Equanimity is a central term in the lexicon of Zen. A translation of the Sanskrit word upeksha, the word refers to a quality of mental balance and emotional stability. Not to be confused with a neutral passivity or cold indifference, equanimity might better be likened to what Hemingway called “grace under pressure”: the ability to remain calm and composed under the most trying of circumstances. Equanimity is also the faculty that enables us to take the long, even-tempered view and to remain unmoved by praise or blame, desire or aversion. Although this quality of heart and mind may be more evident in some people than in others, from the standpoint of Zen teachings, equanimity is not an ingrained trait, which some people possess and others do not. Rather, it is a capacity anyone can acquire and systematically cultivate through well-established practices.

The most fundamental of those practices is zazen, or seated meditation. Although Zen literature abounds in special instructions and nuanced techniques, zazen itself is a simple practice. In essence it consists of sitting still and paying close attention to one’s breath, body, and awareness. In this respect, Zen practitioners doing zazen resemble non-practitioners sitting quietly and enjoying their early-morning coffee, aware of their thoughts, bodies, and immediate environment.

Yet there are two crucial differences. Ideally at least, zazen is both a non-judgmental and a non-reactive practice. However pleasant or unpleasant our feelings, thoughts, and bodily sensations may be, we refrain from judging them. If the room where we are sitting is uncomfortably cold, we note that fact but refrain from passing judgment. And should an uncharitable thought cross our minds, we refrain from reacting with an inner rebuke or external action. Instead, we note our transitory thought and return to our awareness of breath and posture. By such means, zazen engenders an attitude of mindfulness and non-reactivity. Rather than judge or try to fix what we encounter, we closely observe its arising and passing.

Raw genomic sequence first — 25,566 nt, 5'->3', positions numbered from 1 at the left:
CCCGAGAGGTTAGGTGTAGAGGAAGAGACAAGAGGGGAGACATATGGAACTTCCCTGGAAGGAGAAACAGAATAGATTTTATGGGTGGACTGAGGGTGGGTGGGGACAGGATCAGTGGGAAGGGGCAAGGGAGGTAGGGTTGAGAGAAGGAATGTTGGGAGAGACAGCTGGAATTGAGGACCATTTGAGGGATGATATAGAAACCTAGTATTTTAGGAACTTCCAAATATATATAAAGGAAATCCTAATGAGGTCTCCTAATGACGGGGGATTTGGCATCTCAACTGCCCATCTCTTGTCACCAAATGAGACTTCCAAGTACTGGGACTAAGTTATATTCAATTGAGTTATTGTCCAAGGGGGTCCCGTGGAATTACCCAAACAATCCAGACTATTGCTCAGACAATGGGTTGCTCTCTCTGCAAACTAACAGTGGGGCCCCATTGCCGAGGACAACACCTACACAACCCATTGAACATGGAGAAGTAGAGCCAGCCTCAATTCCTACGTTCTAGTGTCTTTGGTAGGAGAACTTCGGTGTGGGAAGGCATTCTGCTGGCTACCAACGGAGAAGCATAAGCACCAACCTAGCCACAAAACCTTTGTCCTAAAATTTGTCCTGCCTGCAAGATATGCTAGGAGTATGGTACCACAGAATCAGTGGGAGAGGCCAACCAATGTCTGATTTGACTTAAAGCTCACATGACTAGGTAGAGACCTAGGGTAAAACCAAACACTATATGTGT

In similar fashion, sitting still and taking the “backward step” heightens our sense of impermanence. All things change, no matter how permanent they seem. We may know this already, but when practicing zazen, that knowledge becomes concrete and unignorable. Whether what arises is an anxious thought or a disturbing image, a memory from childhood or the fragment of a song, it’s gone before we know it. The contents of our minds are in constant flux. By experiencing this directly, we are reminded time and again that even the most troubling circumstances in our lives are also subject to change. “Long live impermanence!” Zen master Thich Nhat Hanh used to say. Not only can awareness of impermanence bring relief from fear and obsessive thinking. Over time, it can also foster the qualities of dignity and equanimity, which we can carry into our daily lives.

For those who might prefer a more direct approach, there is also a practice known as “equanimity meditation,” in which the qualities of balance and peace become objects of contemplation. This practice begins with reflection on the benefits of equanimity. We are asked to consider the gift an equanimous state of mind can bestow on those with whom we come into contact. We may also reflect on its long-term benefits for ourselves. The meditation proceeds to an inner recitation of such sentences as “May I learn to see the arising and passing of all nature with balance and equanimity,” or “May I be balanced and at peace.” In some lineages, the exercise may conclude with a “transfer of merit,” in which we transfer to a person or persons of our choice whatever merit we may have accumulated by doing this practice. Though more abstract than the practices described above, this verbal exercise, repeated daily, can strengthen our sense of balance and emotional well-being.

In Zen teachings, upeksha (equanimity) is known as one of the Four Immeasurable Minds: the “boundless” states of mind that practitioners vow to cultivate. The other three are maitri (loving-kindness), karuna (compassion), and mudita (sympathetic joy). Equanimity is sometimes regarded as the most important of the four, if not their very foundation. Without equamimity, it can be difficult to practice loving-kindness or compassion or to feel joy in someone else’s happiness. For Thich Nhat Hanh, upkesha also means “inclusiveness” and “non-discrimination”: the capacity to absorb whatever vicissitudes we encounter and to treat all sentient beings with equal regard. All things considered, one could do worse than settle for equanimity.

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Detailed instructions for equanimity meditation may be found in Jack Kornfield’s A Path with Heart (Random House, 1993). See also Thich Nhat Hanh’s discussion of upeksha and the Four Immeasurable Minds in The Heart of the Buddha’s Teaching (Harmony, 1999).